65 F.3d 698 (8th Cir. 1995), 94-1332, United States v. Lambros
|Citation:||65 F.3d 698|
|Party Name:||UNITED STATES of America, Appellee, v. John Gregory LAMBROS, Appellant.|
|Case Date:||September 08, 1995|
|Court:||United States Courts of Appeals, Court of Appeals for the Eighth Circuit|
Submitted May 18, 1995.
Colia Ceisel, St. Paul, MN, argued, for appellant.
Douglas Ray Peterson, Assistant U.S. Attorney, Minneapolis, MN, argued, for appellee.
Before WOLLMAN, Circuit Judge, ROSS, Senior Circuit Judge, and MORRIS SHEPPARD ARNOLD, Circuit Judge.
WOLLMAN, Circuit Judge.
John Gregory Lambros, who was extradited from Brazil, appeals his conviction of four cocaine charges on various grounds. Because the district court erred in applying a mandatory life sentence on one count, we remand.
Lambros was indicted in May 1989 of multiple counts stemming from a cocaine importing conspiracy. Count I, the overarching conspiracy-to-distribute count under 21 U.S.C. Secs. 841(a)(1), 846 charged a conspiracy end date of February 27, 1988. The other three counts of possession-with-intent-to-distribute charge conduct in July, October and December of 1987.
Lambros fled the country, and was arrested in Brazil in May 1991. After contesting extradition, he was remanded to United States custody in June 1992, and convicted of all four counts in January 1993. Lambros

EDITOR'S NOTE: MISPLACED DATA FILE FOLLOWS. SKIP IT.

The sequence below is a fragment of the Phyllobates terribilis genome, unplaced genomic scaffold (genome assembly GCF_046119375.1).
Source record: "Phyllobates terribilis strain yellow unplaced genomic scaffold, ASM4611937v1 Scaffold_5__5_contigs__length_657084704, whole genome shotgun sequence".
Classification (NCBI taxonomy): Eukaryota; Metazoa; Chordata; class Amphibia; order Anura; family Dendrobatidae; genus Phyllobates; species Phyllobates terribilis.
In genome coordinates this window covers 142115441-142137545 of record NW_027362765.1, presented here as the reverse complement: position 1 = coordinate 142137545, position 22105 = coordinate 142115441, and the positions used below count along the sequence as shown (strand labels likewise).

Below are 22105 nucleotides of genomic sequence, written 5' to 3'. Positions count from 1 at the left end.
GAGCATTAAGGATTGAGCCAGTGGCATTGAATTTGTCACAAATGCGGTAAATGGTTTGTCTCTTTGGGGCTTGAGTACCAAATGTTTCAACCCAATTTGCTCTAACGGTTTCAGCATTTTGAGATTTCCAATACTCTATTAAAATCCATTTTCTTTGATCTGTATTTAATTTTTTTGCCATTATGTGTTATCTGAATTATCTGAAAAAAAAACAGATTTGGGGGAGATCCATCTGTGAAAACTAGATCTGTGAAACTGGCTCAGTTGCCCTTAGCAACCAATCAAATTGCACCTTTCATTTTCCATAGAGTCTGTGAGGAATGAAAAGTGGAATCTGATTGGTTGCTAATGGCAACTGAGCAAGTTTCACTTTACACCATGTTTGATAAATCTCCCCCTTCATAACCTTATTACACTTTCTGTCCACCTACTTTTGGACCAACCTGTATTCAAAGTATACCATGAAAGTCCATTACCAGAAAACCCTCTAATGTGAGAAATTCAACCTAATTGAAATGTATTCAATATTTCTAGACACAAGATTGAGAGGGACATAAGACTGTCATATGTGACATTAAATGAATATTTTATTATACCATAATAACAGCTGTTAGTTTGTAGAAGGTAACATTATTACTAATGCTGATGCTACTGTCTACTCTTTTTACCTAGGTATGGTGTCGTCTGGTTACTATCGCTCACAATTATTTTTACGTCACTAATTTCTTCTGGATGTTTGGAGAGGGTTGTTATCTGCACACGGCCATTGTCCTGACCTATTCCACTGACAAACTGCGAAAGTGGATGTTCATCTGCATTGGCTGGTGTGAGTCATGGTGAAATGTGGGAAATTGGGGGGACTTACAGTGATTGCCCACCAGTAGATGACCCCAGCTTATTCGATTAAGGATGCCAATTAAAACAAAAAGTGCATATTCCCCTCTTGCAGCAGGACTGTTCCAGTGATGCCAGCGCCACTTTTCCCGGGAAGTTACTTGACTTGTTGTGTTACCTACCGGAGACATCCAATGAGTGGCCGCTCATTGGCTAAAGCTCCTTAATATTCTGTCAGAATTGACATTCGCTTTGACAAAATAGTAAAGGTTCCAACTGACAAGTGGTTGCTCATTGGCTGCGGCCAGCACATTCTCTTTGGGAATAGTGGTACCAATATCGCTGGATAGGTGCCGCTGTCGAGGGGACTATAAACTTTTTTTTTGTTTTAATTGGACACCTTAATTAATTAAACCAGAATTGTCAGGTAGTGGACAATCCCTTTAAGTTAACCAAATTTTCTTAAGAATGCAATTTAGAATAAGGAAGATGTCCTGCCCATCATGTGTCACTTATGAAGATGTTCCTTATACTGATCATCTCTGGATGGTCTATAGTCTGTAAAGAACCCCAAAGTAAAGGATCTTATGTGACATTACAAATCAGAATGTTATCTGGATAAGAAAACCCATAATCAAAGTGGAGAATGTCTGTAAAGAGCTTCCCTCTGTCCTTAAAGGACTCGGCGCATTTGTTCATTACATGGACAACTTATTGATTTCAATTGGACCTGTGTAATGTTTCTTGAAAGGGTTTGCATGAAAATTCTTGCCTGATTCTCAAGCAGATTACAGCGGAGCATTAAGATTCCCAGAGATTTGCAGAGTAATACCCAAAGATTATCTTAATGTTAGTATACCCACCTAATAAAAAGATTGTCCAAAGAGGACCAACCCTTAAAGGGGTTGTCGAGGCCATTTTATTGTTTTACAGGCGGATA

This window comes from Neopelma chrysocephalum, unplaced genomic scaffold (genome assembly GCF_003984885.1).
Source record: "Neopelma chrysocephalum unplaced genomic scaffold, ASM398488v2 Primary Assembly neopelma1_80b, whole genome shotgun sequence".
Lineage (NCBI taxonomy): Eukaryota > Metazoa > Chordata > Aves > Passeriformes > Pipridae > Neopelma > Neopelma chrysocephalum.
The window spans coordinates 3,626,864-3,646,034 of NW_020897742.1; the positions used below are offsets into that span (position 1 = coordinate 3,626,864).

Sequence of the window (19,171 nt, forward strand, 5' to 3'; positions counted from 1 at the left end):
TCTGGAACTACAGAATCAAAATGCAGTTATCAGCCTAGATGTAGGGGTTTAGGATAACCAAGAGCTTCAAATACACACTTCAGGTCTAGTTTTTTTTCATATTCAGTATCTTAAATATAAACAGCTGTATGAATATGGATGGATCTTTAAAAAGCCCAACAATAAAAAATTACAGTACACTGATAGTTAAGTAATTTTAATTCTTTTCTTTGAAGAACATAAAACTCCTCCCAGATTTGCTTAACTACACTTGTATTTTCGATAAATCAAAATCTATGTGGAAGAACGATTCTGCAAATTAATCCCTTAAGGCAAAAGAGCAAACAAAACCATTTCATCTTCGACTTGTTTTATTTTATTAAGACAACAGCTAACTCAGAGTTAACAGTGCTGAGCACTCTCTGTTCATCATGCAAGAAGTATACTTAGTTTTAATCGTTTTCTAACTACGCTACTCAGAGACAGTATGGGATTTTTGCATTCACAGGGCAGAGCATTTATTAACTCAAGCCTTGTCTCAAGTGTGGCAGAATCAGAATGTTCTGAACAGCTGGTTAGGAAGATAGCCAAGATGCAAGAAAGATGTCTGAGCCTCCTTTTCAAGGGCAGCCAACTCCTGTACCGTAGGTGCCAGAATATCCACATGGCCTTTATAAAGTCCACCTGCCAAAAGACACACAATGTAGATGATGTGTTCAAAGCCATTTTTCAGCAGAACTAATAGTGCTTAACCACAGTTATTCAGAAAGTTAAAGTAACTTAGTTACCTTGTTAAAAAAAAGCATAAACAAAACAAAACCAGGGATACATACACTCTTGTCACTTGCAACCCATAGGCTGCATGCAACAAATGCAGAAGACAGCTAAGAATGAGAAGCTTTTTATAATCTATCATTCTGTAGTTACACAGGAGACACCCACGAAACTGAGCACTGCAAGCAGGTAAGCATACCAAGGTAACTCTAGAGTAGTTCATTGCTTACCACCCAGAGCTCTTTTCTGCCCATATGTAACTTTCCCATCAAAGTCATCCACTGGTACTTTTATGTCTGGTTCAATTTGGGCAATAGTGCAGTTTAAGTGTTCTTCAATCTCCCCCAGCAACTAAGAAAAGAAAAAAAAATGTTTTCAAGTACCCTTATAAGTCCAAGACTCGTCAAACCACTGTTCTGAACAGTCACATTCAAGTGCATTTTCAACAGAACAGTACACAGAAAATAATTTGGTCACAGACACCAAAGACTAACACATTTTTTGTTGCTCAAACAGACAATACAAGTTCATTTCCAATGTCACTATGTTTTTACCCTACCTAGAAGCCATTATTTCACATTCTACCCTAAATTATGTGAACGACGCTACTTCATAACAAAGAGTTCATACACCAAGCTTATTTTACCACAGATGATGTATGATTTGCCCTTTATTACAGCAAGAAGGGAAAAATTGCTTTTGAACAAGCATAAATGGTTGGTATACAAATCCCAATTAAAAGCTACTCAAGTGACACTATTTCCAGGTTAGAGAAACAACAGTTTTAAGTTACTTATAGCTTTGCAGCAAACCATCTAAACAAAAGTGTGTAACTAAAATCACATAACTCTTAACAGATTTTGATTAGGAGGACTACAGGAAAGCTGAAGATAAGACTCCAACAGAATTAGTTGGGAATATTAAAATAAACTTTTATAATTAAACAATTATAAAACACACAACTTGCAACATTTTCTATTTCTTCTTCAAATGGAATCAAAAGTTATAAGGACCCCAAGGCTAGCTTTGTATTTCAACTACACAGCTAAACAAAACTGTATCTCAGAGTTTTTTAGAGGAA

received concurrent sentences of life on Count I, ten years each on Counts II and III, and 30 years on Count IV.
The district court sentenced Lambros to life on the Count I conspiracy charge because it believed a life sentence was mandated by 21 U.S.C. Sec. 841(b)(1)(A)(ii) (hereafter section 841). The government does not dispute Lambros's argument that the required life sentence of section 841 did not take effect until November 1988, well after the February 1988 conspiracy end date charged in the Count I indictment. Under well-known principles of ex post facto law, because the mandatory life sentence was not in place at the time of the crime charged, the district court erred in applying it. (Lambros concedes that the version of Sec. 841 in place at the time of his conspiracy, though not requiring a life sentence for his crimes, does allow it.) Accordingly, Lambros must be resentenced on Count I.
Lambros's further argument that he may be eligible for parole because parole was originally available under the version of section 841 in force at the time of his crime is unavailing. Though Lambros's conspiracy started before the Sentencing Guidelines abolished parole in November 1987, we have held that any conspiracy completed after the Guidelines took force is governed by them. United States v. Tharp, 892 F.2d 691, 695 (8th Cir.1989).
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